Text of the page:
Market reacts to invasion of Ukraine

Addressing the elephant in the room – the Russian invasion of Ukraine on February 24. It is important to remember that Russia is a low-cost producer of nitrogen, phosphate and potash. 

Fertilizer markets almost immediately reacted with bullish moves in the NOLA indices. On February 25, Urea New Orleans (NOLA) jumped 34% from a low of $525 per short ton recorded the previous week to a high of $705. MAP NOLA prices bounced 15% from a low of $750 per short ton to a high of $865. In the cornbelts, distributors withdrew offers on urea as barge prices rose.

Market supply is tightening as distributors along the Mississippi assess inventory levels. Fertilizer exports from the Black Sea region were impacted quickly as ports shut down early in the conflict. The Arab Gulf is reportedly sold out of urea until March and the UK banned all Russian ships from its ports. The European Union banned all imports of Belarusian potash. Urea and DAP imports into the UK will likely be most impacted within the fertilizer complex. This will force the UK to seek N and P from different locations which will tighten supply further and support prices globally. In 2021, Russia sold urea to 86 countries. The largest buyer was Brazil with close to 20% of Russia’s urea exports. Where will Brazil go now? Again, seeking supply elsewhere will ultimately tighten global markets and support prices. 

On February 26, the Canadian Government banned all Russian ships coming into Canada. Eastern Canada relies on Russian imports of fertilizer to satisfy demand. This will force Eastern Canadian buyers to look to the US – most likely the Twin Cities for supply. Again, tightening North American fertilizer markets.

Urea NOLA and Urea Western Canada prices diverged between late November 2021 and late February 2022. While NOLA fell, Western Canada prices increased into December, settled down a bit in January and remained flat through February. MAP prices in North America have been increasing monthly on average since August 2021.

This week the impact from Russia moved north up the Mississippi. New cornbelt urea prices were posted this week after being withdrawn last Friday. Terminal prices were up significantly from a low of $600 per short ton last Friday to being reposted at highs of $735/st this week. In western Canada, delivered April/May tonnes were quoted at $1200/mt down slightly from $1240 last week but volume was limited. In our view, the higher prices will eventually reach western Canada…once again.

Of course there will be some demand destruction given the high prices however we believe that the lack of supply due to extraneous issues will outweigh the demand destruction and keep prices propped up through the spring season. Western Canada will also likely see reduced supply as some retailers were waiting for prices to fall. It did not happen and now spring positions could be short.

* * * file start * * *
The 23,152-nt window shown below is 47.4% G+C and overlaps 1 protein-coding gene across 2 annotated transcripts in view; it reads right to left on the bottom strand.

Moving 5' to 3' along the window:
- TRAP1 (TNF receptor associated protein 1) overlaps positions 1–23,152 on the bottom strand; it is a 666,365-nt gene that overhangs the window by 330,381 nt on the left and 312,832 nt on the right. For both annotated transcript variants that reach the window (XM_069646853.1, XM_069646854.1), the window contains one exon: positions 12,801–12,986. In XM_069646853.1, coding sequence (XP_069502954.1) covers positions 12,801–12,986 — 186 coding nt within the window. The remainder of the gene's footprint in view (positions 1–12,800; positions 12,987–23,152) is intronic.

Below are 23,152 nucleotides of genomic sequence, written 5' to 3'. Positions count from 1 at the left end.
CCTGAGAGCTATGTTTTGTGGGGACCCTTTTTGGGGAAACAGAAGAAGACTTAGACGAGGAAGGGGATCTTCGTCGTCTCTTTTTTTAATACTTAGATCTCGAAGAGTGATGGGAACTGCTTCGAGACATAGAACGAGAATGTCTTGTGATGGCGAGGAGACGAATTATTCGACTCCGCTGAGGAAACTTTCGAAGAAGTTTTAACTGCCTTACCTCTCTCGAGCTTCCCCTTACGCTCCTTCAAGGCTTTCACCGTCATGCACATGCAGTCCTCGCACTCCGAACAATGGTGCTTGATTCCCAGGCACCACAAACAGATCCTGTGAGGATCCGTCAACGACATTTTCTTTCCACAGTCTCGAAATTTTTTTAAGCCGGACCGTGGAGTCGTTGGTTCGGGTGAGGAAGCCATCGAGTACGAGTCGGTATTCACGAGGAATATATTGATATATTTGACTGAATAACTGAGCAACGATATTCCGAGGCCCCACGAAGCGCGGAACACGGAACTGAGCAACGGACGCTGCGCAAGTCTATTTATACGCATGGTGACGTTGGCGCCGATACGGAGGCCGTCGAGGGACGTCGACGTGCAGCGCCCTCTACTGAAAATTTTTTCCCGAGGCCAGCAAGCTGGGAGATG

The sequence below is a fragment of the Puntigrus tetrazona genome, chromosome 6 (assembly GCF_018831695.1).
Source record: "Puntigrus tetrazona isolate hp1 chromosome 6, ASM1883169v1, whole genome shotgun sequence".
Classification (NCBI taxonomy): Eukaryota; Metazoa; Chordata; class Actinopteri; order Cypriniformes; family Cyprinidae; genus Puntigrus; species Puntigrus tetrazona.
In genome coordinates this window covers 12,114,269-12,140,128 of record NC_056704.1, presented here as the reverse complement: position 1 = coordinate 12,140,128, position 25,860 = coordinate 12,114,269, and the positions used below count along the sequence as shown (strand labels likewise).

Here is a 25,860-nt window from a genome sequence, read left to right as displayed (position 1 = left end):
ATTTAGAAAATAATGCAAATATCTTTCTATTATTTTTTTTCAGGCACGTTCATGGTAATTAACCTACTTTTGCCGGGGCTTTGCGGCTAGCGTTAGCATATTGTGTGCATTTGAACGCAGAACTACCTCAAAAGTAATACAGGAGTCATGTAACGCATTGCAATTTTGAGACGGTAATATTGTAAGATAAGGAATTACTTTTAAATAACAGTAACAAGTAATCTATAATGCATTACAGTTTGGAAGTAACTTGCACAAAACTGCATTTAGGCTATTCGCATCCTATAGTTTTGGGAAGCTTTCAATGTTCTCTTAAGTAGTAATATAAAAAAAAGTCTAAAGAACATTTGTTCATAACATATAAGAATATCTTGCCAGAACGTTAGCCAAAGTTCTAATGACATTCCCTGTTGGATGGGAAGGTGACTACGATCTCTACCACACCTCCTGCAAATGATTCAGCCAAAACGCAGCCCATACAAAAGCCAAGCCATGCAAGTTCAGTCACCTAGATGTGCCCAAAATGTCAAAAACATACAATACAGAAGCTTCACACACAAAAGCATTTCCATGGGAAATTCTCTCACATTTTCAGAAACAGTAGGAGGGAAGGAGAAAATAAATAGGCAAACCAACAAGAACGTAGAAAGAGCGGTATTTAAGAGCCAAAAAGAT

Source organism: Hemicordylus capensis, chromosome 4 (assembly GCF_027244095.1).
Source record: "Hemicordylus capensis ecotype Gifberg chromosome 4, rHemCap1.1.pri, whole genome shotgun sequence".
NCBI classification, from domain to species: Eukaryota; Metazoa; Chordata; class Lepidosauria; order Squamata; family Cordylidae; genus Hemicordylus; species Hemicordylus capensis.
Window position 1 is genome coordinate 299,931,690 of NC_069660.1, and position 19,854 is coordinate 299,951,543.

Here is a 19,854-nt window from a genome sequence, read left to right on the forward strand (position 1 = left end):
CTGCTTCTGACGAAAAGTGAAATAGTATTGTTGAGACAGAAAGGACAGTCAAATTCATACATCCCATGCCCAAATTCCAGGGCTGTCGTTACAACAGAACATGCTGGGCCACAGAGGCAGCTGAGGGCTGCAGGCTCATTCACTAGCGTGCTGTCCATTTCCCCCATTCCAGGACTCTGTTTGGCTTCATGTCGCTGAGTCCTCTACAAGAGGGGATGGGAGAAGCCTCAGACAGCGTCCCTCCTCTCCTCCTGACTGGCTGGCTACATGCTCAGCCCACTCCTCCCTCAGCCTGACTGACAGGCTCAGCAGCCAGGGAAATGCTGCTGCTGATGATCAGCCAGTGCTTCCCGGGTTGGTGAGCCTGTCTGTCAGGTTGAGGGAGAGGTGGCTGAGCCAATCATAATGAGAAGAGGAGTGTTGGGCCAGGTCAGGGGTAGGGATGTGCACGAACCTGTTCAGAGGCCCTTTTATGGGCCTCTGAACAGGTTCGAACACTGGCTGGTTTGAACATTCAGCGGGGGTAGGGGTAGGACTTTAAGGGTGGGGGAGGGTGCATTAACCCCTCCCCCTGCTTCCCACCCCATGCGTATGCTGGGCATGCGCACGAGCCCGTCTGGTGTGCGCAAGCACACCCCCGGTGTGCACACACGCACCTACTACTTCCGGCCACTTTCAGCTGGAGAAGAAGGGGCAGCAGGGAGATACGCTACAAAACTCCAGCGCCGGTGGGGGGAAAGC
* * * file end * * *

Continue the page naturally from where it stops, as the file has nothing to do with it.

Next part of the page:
Our preferred analysis when assessing the urea price situation in western Canada is a comparison of the Western Canada Delivered price to NOLA in Metric Tonnes and Canadian Dollars. Notice how the spread has blown out recently. 

Showing the same story but in one line chart is another way to view how much more Canadians are paying for urea.


Average monthly Western Canadian Delivered Urea prices reached highs not seen in the last decade.

The same for MAP Western Canada Delivered prices.

In summary, we believe that the market in western Canada will remain tight for the next few quarters at least. It will take time to sort out the geopolitical issues which, in our view, will keep the fertilizer markets on edge. We do not see any significant price relief this spring.

Industry Tidbits

Nutrien stock NTR is on fire, up 27% in the last month largely due to the Russian impact on potash supply and the following positive commentary from the company:

  • “The outlook for global agriculture and crop input markets is very strong and we are well positioned to deliver significant growth in earnings and free cash flow in 2022. We will continue to advance our strategic priorities and maintain a disciplined approach to deploying capital, using our strong financial position to grow the business and return significant cash to shareholders,” added Mr. Seitz.
  • Most importantly, earnings growth is expected to jump 88 per cent year over year in 2022 but then fall by 39 per cent in 2023.

And CF Industries provided the following comments from SVP of sales Bert Frost:

  • “We believe that the year ahead will see overall nitrogen pricing at much higher levels than 2016-20,” Bert Frost, senior vice-president of sales, market development and supply chain with CF Industries, said in a recent article he wrote for CropLife.
  • A similar message was delivered by Ken Seitz, interim president of Nutrien Ltd., during the company’s fourth quarter 2021 earnings conference call.  “We expect high global energy prices, Chinese export restrictions and heightened geopolitical risks will support prices in 2022,” he said, according to a Seeking Alpha transcript of the call.

The fertilizer industry globally is in somewhat of upheaval at this time supporting the Genesis Fertilizers business model. It is a perfect time to take ownership of a urea manufacturing facility built in western Canada.

For more information email info@genesisfertilizers.com

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